Apple Pay

Apple Pay’s Low-Tech Security Problem

Of all the complaints anyone is going to lodge about an Apple product these days, insufficient security is likely not too high on the list. In fact, some — like the Department of Justice — would really, really like if Apple could bring itself to be just a little bit less secure. In the case of one iPhone anyway.

That dedication to security was baked into Apple Pay pretty much from the word “go” — with two different independent variables. To use Apple Pay at all, users had to unlock the system via a biometric scan with the Touch ID fingerprint system. Once a user’s identity is verified, Apple Pay releases payment information via data token — an encrypted bit of data that stands in for a card number in a transaction.

Tokens, said simply, are useful by the very nature of being useless — or, at least, useless to anyone lacking an encryption key that turns that tokenized data package back into something usable.

And, of course, all that payments-specific security sits on a phone that is extremely difficult to hack in and of itself.

Like all new products, Apple Pay has been on the receiving end of complaints since its release a little over a year ago, but almost none have centered on security. Despite its challenges with merchant and consumer adoption, there’s almost a universal agreement that when it comes to keeping users’ most sensitive data safe from harm, Apple has proven to be more than up to the task.

Hooray, right?

Well, it depends. Apple Pay remains open and rather susceptible to an array of easy and old-school forms of “hacking.” And even that term may be a bit misleading, since simply stealing a card number and running wild is a form of fraud that predates the concept of the “hack.”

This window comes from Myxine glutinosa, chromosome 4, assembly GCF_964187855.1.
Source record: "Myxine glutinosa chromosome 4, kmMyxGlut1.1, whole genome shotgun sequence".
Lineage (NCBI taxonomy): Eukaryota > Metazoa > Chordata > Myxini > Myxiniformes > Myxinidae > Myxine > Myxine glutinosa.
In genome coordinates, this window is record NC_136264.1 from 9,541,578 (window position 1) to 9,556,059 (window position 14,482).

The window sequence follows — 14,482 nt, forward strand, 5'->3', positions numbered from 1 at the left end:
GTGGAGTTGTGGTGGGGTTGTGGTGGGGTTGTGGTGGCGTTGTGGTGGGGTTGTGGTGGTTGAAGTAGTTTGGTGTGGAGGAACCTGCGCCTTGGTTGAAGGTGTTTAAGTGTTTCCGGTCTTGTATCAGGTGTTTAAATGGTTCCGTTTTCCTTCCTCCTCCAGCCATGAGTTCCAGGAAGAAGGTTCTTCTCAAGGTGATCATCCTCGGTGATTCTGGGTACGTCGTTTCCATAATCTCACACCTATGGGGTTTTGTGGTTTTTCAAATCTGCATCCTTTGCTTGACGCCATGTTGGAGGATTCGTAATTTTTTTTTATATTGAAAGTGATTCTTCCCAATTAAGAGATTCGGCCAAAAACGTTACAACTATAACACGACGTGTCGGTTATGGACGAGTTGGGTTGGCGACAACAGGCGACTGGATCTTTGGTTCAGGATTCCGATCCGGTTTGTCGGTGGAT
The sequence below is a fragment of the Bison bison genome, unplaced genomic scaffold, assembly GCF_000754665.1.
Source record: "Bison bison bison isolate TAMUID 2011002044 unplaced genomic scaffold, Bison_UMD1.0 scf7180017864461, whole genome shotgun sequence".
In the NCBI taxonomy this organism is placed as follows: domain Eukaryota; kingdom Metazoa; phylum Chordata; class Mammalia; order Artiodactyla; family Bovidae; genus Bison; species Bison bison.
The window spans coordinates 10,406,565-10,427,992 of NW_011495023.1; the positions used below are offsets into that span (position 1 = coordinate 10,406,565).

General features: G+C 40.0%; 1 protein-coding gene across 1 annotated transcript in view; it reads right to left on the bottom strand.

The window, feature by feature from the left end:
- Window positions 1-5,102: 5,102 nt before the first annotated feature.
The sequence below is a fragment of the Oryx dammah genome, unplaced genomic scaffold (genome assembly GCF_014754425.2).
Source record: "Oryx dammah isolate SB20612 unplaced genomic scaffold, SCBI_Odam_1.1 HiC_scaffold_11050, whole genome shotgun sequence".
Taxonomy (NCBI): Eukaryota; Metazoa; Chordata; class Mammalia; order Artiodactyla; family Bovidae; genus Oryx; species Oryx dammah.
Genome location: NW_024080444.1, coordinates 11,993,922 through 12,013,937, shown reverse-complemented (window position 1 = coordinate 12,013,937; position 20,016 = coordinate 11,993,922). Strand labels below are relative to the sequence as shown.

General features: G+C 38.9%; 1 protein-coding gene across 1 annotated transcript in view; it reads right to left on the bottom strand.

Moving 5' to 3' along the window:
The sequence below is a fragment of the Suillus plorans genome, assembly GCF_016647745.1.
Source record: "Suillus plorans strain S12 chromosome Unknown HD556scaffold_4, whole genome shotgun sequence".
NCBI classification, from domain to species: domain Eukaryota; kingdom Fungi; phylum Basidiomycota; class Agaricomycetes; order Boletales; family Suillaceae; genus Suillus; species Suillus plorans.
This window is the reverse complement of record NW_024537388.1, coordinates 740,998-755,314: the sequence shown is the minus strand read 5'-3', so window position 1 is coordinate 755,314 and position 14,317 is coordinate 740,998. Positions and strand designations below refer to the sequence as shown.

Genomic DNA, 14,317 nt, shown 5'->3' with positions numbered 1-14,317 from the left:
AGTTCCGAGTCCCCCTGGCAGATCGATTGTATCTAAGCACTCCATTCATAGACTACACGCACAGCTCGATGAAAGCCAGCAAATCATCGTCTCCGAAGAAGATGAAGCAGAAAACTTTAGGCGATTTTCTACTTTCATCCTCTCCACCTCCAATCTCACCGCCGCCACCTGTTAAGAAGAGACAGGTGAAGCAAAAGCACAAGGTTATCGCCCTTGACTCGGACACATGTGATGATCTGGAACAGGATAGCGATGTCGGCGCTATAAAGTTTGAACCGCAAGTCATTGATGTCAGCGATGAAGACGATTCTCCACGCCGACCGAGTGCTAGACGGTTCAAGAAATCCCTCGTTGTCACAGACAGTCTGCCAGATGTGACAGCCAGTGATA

The hole is not Apple’s fault, per se, but it certainly turns out to be its problem, as the firm’s payments platform is becoming a surprisingly easy way to effectively use someone else’s card.

Good-old account takeover strikes again.

So, what’s up?


Once In, Cards Are Secure. Adding A Card On The Other Hand…

The security issue stems from when one adds cards to the Apple Pay wallet. Credit card numbers are relatively easy to come across if one knows which end of the Dark Web to look in; Forbes reports that the going rate for a card is about $2. With the advent of EMV chips, however, the easiest use for those cards when it comes to making an in-store purchase — cloning — is getting increasingly closed off.

But Apple Pay is apparently offering a new avenue for the thieving types who don’t want to be limited to using their ill-gotten card numbers online. By entering a stolen card into an Apple Pay wallet, a thief can go in-store and make a purchase — provided they are at one of the few locations that can take Apple Pay.

There is, of course, a big “if” here, and that “if” is the issuing bank and how careful it is about letting cards get provisioned into digital wallets. A new — and very informal — study by anti-fraud firm Pindrop would indicate that levels of caution vary quite widely from issuer to issuer.